Working memory is like a neural memo-pad. People with higher working memory capacity can hold more items in mind whilst solving a concurrent problem or performing a distracting task. There’s been some excitement lately about the possibility that working memory can be improved through training, with knock-on benefits for IQ and academic attainment. A new study suggests such training should come with a footnote: “Improving your working memory could affect your perception of time“.
James Woehrle and Joseph Magliano divided 99 students into two groups according to whether they had high or low working memory capacity. Next, the students solved subtraction problems in their heads. They were told the maths was their primary task but an extra challenge was to solve the problems for a certain duration, as judged by their own internal sense of time: either two minutes or four minutes.
The intriguing finding is that time went faster for the students with higher working memory capacity. When tasked with doing the maths for four minutes, they tended to work for longer, estimating that the time was up later than the low working memory participants.
What was going on? Why should having more working memory speed up the passage of time? Woehrle and Magliano said the finding was consistent with a popular account of time estimation, which posits that pulses are released by an internal pacemaker and accumulate in a counter. More pulses in the counter suggests more time has passed. Crucially, this process is gated by attention. When we pay attention to time, each pulse makes it into the counter and the passage of time feels slower. By contrast, if our attention is focused elsewhere, fewer pulses make it into the counter, as if less time has passed than really has (i.e. giving the subjective feeling of time having flown).
According to Woehrle and Magliano’s Working Memory Capacity Hypothesis – the students in the current study with more working memory were able to allocate their attention almost entirely on the primary maths task. This benefited their maths performance but meant they were less vigilant of pulses accumulating in their internal clock. By contrast, the low working memory students couldn’t help but allocate some attention to the secondary time-keeping task, making them more aware of the passage of time. As a consequence the low working memory students’ time perception was actually more accurate but their maths performance suffered. The researchers said this evidence could have “profound implications in academic situations … low working memory students may ‘think’ too much about how much time they put into their school work.”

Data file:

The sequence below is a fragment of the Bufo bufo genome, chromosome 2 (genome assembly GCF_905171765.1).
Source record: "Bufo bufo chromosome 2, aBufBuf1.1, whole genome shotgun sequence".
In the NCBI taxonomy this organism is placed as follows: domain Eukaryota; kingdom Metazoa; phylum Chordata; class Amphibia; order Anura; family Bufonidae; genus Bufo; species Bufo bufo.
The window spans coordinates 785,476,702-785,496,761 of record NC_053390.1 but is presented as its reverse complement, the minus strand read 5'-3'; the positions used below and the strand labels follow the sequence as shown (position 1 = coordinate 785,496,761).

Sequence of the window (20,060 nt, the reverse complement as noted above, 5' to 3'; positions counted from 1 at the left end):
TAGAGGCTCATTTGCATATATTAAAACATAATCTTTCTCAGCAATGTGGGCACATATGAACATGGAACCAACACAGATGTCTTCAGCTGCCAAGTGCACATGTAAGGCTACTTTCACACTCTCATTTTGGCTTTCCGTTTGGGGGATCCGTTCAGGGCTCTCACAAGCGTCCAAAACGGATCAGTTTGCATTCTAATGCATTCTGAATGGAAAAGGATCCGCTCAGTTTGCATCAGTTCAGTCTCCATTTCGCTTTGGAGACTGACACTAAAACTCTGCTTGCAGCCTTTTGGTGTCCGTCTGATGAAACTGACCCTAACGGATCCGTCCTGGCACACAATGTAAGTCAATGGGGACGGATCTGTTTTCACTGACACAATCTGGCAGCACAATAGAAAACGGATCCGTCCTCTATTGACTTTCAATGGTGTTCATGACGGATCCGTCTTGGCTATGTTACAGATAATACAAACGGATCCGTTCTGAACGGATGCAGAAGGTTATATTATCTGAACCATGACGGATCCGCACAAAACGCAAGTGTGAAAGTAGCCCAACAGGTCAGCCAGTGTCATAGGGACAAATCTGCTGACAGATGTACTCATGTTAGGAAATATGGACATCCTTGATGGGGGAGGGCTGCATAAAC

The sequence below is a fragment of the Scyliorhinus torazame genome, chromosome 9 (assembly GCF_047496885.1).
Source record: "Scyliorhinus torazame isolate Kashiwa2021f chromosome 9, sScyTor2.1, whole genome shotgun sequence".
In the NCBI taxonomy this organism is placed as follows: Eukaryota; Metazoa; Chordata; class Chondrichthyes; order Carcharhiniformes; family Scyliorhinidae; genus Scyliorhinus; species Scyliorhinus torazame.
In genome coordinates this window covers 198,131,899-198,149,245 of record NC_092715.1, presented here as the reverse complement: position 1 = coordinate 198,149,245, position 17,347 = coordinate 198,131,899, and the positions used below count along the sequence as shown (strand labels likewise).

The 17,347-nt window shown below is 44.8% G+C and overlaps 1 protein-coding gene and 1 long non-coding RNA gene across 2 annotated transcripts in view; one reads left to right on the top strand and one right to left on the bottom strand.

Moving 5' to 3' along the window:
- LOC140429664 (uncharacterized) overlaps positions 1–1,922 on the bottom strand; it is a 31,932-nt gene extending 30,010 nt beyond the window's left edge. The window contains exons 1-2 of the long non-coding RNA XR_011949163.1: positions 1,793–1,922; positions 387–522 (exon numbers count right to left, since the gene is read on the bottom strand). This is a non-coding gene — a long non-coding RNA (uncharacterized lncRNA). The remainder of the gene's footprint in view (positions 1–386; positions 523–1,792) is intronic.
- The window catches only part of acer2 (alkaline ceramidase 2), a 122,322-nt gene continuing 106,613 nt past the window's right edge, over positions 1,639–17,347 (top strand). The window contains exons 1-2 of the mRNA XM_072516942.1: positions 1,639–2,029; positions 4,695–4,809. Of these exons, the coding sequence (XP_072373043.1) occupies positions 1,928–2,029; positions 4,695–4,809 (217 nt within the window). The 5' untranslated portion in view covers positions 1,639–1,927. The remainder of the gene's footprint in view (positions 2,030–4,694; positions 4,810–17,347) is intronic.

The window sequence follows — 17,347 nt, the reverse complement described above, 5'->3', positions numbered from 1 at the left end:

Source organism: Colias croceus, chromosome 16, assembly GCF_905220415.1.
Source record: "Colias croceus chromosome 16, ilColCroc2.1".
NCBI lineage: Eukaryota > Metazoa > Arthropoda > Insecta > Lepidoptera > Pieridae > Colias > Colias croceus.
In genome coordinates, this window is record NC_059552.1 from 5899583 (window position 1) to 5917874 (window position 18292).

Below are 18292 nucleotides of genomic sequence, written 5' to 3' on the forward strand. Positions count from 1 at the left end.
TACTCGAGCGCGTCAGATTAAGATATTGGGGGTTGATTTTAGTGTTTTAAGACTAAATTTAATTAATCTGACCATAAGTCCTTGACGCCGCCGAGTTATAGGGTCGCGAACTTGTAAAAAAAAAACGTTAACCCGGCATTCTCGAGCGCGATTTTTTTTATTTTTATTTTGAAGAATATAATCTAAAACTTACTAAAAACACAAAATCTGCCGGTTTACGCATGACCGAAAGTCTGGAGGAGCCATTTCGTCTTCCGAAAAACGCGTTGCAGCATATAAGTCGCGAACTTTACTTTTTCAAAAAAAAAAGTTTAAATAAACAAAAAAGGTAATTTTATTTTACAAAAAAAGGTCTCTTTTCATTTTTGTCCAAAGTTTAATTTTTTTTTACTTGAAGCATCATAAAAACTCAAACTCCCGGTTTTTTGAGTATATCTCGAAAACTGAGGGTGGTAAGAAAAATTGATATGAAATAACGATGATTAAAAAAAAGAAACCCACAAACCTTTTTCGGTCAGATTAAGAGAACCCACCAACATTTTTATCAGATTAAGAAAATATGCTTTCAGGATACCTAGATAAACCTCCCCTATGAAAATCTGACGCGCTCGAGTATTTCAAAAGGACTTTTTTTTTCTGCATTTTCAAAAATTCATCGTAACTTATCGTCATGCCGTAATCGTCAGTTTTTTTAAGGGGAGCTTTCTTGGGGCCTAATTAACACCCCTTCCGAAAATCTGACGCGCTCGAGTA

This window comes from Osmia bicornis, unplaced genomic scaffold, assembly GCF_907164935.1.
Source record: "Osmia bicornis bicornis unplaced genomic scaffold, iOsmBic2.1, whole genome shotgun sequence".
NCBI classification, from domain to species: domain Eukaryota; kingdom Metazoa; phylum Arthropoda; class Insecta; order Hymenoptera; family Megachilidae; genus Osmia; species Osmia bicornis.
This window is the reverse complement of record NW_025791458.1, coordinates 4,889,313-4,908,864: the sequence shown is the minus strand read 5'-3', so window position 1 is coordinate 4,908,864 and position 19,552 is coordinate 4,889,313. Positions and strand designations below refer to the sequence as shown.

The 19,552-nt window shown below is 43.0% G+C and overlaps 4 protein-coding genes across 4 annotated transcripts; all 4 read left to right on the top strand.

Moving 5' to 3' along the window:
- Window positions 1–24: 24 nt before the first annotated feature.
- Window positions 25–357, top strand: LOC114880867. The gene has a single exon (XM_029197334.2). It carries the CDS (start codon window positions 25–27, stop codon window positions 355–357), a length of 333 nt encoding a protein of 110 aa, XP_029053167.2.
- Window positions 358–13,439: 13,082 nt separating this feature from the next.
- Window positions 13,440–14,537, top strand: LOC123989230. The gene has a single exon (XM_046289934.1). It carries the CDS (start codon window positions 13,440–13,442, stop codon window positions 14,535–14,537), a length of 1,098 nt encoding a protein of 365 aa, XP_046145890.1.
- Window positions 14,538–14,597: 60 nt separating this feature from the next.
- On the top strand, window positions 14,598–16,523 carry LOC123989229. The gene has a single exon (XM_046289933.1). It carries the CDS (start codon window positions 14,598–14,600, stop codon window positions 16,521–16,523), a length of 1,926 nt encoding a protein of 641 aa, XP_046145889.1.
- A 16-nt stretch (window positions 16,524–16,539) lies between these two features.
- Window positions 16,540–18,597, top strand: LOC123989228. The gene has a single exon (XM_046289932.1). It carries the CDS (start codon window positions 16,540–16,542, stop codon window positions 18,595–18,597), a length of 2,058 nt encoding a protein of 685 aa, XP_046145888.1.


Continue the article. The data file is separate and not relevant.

The new findings complement previous research showing that greater working memory capacity is associated with more accurate time perception, when time perception is the primary task. In this case, having more working memory allows for greater vigilance of the internal pacemaker and counter. Indeed, in the current study, the time perception of the higher working memory group was superior in a control condition in which they only had to estimate the passage of time.
Woehrle, J., and Magliano, J. (2012). Time flies faster if a person has a high working-memory capacity. Acta Psychologica, 139 (2), 314-319 DOI: 10.1016/j.actpsy.2011.12.006